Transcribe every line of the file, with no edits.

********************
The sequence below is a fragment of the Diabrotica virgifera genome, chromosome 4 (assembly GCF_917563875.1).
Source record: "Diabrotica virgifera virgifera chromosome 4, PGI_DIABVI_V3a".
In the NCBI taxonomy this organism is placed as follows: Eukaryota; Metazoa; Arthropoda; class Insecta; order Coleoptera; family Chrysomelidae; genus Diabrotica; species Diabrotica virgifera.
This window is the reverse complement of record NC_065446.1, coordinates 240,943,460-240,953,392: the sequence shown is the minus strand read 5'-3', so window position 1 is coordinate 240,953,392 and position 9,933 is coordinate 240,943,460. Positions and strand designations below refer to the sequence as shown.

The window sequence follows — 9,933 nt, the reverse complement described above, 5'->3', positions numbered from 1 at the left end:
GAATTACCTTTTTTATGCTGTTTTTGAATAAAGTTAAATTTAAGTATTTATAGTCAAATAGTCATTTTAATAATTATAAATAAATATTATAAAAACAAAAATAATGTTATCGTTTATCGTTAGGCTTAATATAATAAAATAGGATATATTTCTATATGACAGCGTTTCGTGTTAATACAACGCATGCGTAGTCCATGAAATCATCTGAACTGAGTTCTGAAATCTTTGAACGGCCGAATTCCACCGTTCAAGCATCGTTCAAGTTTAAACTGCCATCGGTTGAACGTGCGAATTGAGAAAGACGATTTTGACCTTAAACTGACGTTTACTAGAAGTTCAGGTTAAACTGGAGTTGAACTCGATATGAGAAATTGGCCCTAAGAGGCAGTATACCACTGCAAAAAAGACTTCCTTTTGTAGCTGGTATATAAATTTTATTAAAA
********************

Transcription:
The sequence below is a fragment of the Diabrotica virgifera genome, chromosome 4 (assembly GCF_917563875.1).
Source record: "Diabrotica virgifera virgifera chromosome 4, PGI_DIABVI_V3a".
In the NCBI taxonomy this organism is placed as follows: Eukaryota; Metazoa; Arthropoda; class Insecta; order Coleoptera; family Chrysomelidae; genus Diabrotica; species Diabrotica virgifera.
This window is the reverse complement of record NC_065446.1, coordinates 240,943,460-240,953,392: the sequence shown is the minus strand read 5'-3', so window position 1 is coordinate 240,953,392 and position 9,933 is coordinate 240,943,460. Positions and strand designations below refer to the sequence as shown.

The window sequence follows — 9,933 nt, the reverse complement described above, 5'->3', positions numbered from 1 at the left end:
GAATTACCTTTTTTATGCTGTTTTTGAATAAAGTTAAATTTAAGTATTTATAGTCAAATAGTCATTTTAATAATTATAAATAAATATTATAAAAACAAAAATAATGTTATCGTTTATCGTTAGGCTTAATATAATAAAATAGGATATATTTCTATATGACAGCGTTTCGTGTTAATACAACGCATGCGTAGTCCATGAAATCATCTGAACTGAGTTCTGAAATCTTTGAACGGCCGAATTCCACCGTTCAAGCATCGTTCAAGTTTAAACTGCCATCGGTTGAACGTGCGAATTGAGAAAGACGATTTTGACCTTAAACTGACGTTTACTAGAAGTTCAGGTTAAACTGGAGTTGAACTCGATATGAGAAATTGGCCCTAAGAGGCAGTATACCACTGCAAAAAAGACTTCCTTTTGTAGCTGGTATATAAATTTTATTAAAA